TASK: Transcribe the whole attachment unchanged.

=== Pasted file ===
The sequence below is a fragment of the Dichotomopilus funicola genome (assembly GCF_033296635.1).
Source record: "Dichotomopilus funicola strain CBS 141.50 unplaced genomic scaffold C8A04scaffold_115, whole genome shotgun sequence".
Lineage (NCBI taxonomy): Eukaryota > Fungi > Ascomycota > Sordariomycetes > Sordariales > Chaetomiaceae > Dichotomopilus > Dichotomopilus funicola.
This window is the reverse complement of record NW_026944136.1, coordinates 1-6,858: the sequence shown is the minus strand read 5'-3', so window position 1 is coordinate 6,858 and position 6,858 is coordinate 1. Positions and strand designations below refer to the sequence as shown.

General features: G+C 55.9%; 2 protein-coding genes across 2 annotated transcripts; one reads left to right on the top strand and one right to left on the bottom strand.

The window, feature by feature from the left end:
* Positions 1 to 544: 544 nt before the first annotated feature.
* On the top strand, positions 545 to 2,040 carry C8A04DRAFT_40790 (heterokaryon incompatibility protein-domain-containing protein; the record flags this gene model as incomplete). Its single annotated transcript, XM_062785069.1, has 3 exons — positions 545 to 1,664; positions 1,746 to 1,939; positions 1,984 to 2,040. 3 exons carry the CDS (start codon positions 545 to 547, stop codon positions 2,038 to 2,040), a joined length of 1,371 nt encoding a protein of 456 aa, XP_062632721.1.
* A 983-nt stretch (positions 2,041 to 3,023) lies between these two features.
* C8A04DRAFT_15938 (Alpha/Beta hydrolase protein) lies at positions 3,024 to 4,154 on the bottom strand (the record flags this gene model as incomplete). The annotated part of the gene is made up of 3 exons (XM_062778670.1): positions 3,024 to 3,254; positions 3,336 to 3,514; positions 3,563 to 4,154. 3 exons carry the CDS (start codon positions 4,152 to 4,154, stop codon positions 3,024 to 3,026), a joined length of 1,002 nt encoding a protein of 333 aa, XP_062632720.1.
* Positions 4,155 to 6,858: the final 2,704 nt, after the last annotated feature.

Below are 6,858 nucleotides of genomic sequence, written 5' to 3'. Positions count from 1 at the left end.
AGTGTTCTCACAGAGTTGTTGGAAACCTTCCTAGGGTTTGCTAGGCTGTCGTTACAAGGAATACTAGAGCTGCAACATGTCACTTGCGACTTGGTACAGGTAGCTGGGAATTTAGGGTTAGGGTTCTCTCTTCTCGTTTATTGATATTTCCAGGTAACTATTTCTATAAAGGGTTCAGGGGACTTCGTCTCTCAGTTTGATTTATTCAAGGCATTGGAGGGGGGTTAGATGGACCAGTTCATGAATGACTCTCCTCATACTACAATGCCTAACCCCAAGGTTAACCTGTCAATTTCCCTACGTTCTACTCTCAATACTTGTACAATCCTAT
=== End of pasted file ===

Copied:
The sequence below is a fragment of the Dichotomopilus funicola genome (assembly GCF_033296635.1).
Source record: "Dichotomopilus funicola strain CBS 141.50 unplaced genomic scaffold C8A04scaffold_115, whole genome shotgun sequence".
Lineage (NCBI taxonomy): Eukaryota > Fungi > Ascomycota > Sordariomycetes > Sordariales > Chaetomiaceae > Dichotomopilus > Dichotomopilus funicola.
This window is the reverse complement of record NW_026944136.1, coordinates 1-6,858: the sequence shown is the minus strand read 5'-3', so window position 1 is coordinate 6,858 and position 6,858 is coordinate 1. Positions and strand designations below refer to the sequence as shown.

General features: G+C 55.9%; 2 protein-coding genes across 2 annotated transcripts; one reads left to right on the top strand and one right to left on the bottom strand.

The window, feature by feature from the left end:
* Positions 1 to 544: 544 nt before the first annotated feature.
* On the top strand, positions 545 to 2,040 carry C8A04DRAFT_40790 (heterokaryon incompatibility protein-domain-containing protein; the record flags this gene model as incomplete). Its single annotated transcript, XM_062785069.1, has 3 exons — positions 545 to 1,664; positions 1,746 to 1,939; positions 1,984 to 2,040. 3 exons carry the CDS (start codon positions 545 to 547, stop codon positions 2,038 to 2,040), a joined length of 1,371 nt encoding a protein of 456 aa, XP_062632721.1.
* A 983-nt stretch (positions 2,041 to 3,023) lies between these two features.
* C8A04DRAFT_15938 (Alpha/Beta hydrolase protein) lies at positions 3,024 to 4,154 on the bottom strand (the record flags this gene model as incomplete). The annotated part of the gene is made up of 3 exons (XM_062778670.1): positions 3,024 to 3,254; positions 3,336 to 3,514; positions 3,563 to 4,154. 3 exons carry the CDS (start codon positions 4,152 to 4,154, stop codon positions 3,024 to 3,026), a joined length of 1,002 nt encoding a protein of 333 aa, XP_062632720.1.
* Positions 4,155 to 6,858: the final 2,704 nt, after the last annotated feature.

Below are 6,858 nucleotides of genomic sequence, written 5' to 3'. Positions count from 1 at the left end.
AGTGTTCTCACAGAGTTGTTGGAAACCTTCCTAGGGTTTGCTAGGCTGTCGTTACAAGGAATACTAGAGCTGCAACATGTCACTTGCGACTTGGTACAGGTAGCTGGGAATTTAGGGTTAGGGTTCTCTCTTCTCGTTTATTGATATTTCCAGGTAACTATTTCTATAAAGGGTTCAGGGGACTTCGTCTCTCAGTTTGATTTATTCAAGGCATTGGAGGGGGGTTAGATGGACCAGTTCATGAATGACTCTCCTCATACTACAATGCCTAACCCCAAGGTTAACCTGTCAATTTCCCTACGTTCTACTCTCAATACTTGTACAATCCTAT